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Amercan Mythologies: Route 66
Transcript of Amercan Mythologies: Route 66
The material of physical form of the sign - usually an object
The meaning or interpretation - a mental construct
The sign is the product of the relationship between the signifier and the signified
The cover of the 'Paris Match' magazine
The image of a black French soldier giving a salute and the idea it produces.
Barthes: "a purposeful mixture of Frenchness and militariness."
The relationship between the original sign and the signifier (the language object) e.g. the magazine cover and the ideas relating to French militariness.
Barthes: "that France is a great Empire, that all her sons, without any color discrimination, faithfully serve under her flag, and that there is no better answer to the detractors of an alleged colonialism than the zeal shown by the Negro in serving his so-called oppressors."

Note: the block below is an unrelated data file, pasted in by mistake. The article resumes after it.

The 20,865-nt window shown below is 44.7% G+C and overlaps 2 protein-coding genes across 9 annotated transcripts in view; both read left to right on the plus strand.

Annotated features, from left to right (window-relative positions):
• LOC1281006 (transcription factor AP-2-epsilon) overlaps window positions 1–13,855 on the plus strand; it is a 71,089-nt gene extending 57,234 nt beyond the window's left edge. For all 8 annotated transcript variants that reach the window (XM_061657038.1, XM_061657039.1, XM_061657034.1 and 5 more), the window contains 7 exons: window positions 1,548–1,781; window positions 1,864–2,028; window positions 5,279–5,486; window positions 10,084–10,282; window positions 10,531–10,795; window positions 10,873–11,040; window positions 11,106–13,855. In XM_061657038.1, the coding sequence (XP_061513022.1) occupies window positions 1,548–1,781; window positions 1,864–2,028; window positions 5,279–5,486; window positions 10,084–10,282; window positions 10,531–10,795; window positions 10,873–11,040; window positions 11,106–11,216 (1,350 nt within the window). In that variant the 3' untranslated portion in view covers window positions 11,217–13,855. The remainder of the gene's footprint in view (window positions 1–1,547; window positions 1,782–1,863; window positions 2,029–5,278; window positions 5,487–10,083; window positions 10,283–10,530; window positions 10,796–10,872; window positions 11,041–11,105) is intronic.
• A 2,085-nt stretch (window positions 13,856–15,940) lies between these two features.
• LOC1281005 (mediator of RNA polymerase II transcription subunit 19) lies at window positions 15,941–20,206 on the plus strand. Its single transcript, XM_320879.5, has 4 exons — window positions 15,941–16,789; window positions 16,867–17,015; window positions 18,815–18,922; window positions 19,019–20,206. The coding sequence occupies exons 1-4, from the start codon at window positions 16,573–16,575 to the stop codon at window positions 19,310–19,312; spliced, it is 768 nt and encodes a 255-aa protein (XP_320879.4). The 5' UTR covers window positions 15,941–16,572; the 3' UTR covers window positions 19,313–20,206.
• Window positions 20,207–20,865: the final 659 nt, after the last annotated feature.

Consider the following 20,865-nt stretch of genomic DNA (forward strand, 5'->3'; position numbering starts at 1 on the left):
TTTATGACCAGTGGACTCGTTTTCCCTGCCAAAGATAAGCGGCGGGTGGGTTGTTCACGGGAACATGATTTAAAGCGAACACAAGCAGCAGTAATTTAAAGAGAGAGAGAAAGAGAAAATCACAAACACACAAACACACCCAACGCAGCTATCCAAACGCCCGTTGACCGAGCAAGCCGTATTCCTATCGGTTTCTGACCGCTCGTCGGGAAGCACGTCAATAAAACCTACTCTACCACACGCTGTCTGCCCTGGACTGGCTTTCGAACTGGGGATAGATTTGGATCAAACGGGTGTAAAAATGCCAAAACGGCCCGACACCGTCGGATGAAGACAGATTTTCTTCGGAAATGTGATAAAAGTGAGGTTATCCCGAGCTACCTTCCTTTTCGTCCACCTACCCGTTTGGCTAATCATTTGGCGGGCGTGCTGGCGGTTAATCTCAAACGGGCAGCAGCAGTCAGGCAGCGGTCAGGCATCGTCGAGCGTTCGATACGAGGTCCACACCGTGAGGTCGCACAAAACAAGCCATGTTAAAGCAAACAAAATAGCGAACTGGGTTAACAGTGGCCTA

Myths are created through the relationship between both semiological systems - the initial sign becomes the signifier.
Myths distort historical realities
There is always motivation behind a myth
Barthes: "What must always be remembered is that myth is a double system; there occurs in it a sort of ubiquity: its point of departure is constituted by the arrival of a meaning." (p. 232-233)
How myths are created: In myth there are two semiological systems - one which is staggered in relation to the other - the first is a linguistic system that Barthes refers to as the 'language object' - the second system Barthes refers as a 'metalanguage' out of which the myth is created. This is a double process where two interrelated signs are created.
Roland Barthes and Mythologies
Route 66: An American Myth?
Chuck Berry - "Route 66" (1961)
Twentysix Gasoline Stations - Edward Ruscha (1963)
America on a Plate - The Story of the Diner
Billy Bragg - "A13, Trunk Road to the Sea"